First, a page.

In the first UK retrospective on Charles and Ray Eames in 15 years, the Barbican, in London, is dedicating two floors of its art gallery to the work of the design visionaries. From early iterations of their sought-after chairs, to leg splints designed for the UK navy, and even a plywood glider nose, the 380 pieces on display encompasses both the couple’s iconic and lesser-known creations.
Working from their ‘laboratory’ in California, the couple, along with a team of collaborators and staff, produced pioneering work for more than four decades – not just enduring furniture, but also architecture, painting, film, sculpture and photography.
The exhibition explores the huge amount of research Charles and Ray carried out when producing their designs and the attention to detail they put into their finished pieces. Designs are accompanied by detailed plans, mock-ups and scaled models, which give a real insight into the couple’s unique way of working.
‘For Charles and Ray, design was not simply a professional skill, it was a life skill—more than that, it was an essential attribute of life itself,’ says Eames Demetrios, director of the Eames Office. ‘And not pretentiously; on the contrary, they never stopped: challenging themselves to make their most iconic designs better and better— all the while having fun.’
The exhibition includes the first moulded plastic chair created by the Eames Office as entry for the Museum of Modern Art’s International Competition for Low-Cost Furniture Design. They subsequently experimented with moulding plywood to create a chair with both the seat and back gently curved to ergonomically and comfortably support the body. This chair was mass produced by the Herman Miller Company and marketed as an affordable, multi-functional chair suitable for all modern American households. It is still in production today. From 1949 until the late 1960s, the couple oversaw all of Miller’s showrooms; and sketches and photographs of their designs are displayed in the exhibition, alongside graphics, adverts and other promotional material.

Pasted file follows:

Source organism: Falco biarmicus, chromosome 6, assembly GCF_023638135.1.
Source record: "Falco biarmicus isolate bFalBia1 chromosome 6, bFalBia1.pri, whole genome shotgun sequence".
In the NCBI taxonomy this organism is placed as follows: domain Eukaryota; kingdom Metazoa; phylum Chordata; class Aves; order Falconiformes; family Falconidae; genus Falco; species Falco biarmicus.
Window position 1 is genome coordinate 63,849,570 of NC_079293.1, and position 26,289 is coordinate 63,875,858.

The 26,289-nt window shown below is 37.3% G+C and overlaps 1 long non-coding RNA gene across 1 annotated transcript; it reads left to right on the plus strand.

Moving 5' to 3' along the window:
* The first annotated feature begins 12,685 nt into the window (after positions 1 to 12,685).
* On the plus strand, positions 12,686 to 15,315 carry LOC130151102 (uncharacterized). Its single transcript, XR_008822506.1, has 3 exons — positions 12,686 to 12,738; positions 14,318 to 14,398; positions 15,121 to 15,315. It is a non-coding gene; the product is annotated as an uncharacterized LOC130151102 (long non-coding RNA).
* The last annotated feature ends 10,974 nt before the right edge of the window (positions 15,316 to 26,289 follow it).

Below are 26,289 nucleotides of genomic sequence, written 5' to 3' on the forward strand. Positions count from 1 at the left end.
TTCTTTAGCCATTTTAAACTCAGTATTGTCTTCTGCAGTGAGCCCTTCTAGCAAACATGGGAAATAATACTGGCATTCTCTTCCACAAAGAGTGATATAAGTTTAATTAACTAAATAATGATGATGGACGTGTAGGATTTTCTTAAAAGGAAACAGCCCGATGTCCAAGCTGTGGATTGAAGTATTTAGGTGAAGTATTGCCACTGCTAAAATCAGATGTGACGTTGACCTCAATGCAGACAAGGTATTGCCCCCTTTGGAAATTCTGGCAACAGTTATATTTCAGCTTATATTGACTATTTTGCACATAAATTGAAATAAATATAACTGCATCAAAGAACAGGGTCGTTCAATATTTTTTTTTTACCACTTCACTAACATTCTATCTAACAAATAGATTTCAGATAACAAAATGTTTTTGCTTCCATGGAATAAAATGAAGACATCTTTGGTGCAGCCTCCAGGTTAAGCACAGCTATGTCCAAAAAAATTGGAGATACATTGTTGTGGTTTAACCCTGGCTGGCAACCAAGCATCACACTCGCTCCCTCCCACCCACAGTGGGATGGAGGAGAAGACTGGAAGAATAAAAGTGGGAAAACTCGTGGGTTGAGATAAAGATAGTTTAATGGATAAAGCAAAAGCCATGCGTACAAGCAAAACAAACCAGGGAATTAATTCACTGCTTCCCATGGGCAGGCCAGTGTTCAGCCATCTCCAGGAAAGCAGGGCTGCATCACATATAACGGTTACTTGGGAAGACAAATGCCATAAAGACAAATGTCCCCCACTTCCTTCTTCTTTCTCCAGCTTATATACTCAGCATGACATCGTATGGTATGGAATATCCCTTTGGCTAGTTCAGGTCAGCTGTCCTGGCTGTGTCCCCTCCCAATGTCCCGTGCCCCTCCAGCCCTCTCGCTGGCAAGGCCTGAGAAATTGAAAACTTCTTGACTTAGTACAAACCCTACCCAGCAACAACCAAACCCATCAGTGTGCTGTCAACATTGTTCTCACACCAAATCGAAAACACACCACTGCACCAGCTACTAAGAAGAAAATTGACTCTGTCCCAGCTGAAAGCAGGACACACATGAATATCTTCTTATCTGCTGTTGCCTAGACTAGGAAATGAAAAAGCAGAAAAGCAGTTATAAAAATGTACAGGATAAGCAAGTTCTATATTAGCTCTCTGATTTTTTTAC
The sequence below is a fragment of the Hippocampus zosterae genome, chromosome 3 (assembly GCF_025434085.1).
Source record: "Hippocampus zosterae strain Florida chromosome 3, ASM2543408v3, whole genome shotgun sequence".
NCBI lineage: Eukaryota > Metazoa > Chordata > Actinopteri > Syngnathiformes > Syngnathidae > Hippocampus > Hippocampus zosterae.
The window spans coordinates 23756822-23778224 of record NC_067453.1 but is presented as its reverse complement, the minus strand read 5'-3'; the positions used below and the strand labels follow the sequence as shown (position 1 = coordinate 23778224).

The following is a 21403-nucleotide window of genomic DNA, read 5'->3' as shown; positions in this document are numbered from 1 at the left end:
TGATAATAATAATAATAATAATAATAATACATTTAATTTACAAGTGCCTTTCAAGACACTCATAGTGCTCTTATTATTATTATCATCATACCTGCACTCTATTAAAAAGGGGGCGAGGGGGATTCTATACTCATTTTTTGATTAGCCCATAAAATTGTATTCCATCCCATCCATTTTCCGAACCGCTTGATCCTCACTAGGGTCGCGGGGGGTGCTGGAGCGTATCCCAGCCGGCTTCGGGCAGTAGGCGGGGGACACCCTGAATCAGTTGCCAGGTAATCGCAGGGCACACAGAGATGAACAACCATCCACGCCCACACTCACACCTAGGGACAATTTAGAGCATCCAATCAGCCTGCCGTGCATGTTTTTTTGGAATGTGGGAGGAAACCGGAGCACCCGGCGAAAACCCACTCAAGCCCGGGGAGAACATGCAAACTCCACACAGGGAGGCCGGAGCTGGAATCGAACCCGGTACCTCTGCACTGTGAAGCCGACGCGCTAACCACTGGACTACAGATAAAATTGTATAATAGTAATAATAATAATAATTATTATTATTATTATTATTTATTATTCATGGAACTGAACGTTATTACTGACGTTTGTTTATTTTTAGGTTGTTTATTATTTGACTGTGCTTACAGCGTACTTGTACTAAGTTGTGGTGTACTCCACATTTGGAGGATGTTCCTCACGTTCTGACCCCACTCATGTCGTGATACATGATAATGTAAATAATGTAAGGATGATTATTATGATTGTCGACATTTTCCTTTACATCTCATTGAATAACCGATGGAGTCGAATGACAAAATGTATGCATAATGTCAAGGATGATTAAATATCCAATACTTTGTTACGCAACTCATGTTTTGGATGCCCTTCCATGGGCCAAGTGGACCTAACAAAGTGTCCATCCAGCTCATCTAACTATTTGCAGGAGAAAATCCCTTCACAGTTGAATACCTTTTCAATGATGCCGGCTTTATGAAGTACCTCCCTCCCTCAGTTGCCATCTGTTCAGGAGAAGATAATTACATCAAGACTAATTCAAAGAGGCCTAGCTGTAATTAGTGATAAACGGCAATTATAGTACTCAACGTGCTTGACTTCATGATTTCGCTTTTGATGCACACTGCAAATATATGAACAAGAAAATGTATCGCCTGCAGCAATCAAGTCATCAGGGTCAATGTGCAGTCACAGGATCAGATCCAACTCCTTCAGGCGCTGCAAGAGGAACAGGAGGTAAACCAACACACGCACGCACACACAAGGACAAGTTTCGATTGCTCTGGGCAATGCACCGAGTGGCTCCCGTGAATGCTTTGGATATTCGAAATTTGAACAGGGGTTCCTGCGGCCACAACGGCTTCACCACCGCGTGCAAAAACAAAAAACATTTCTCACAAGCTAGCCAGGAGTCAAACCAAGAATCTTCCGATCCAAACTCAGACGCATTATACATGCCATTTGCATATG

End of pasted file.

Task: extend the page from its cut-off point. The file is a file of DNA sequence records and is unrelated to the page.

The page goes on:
Ray and Charles later expanded their furniture collection to include moulded plywood dining chairs, tables, and storage units. Their experimental approach to materials also continued, with the use of moulded fiberglass for shell chairs, collapsible sofas, and later a range of aluminum-framed furniture.
The exhibition also includes plans, drawings and photographs of the couple’s vision for satisfying post-war housing demand. As part of a project sponsored by California Arts and Architecture magazine, called the Case Study Houses, in 1951, architects were invited to design and build prototype properties that they believed would provide solutions for the chronic shortage of building materials.
For their entry, Ray and Charles built themselves a family home in Pacific Palisades, California, using readily available industrial materials, such as corrugated steel, which hadn’t previously been used in residential properties. Their home’s flexible design, including multi-functional living spaces and double-height ceilings, has since become the hallmark of modern architecture.
The World of Charles and Ray Eames runs at the Barbican until 14 February 2016 and tickets cost £14.50.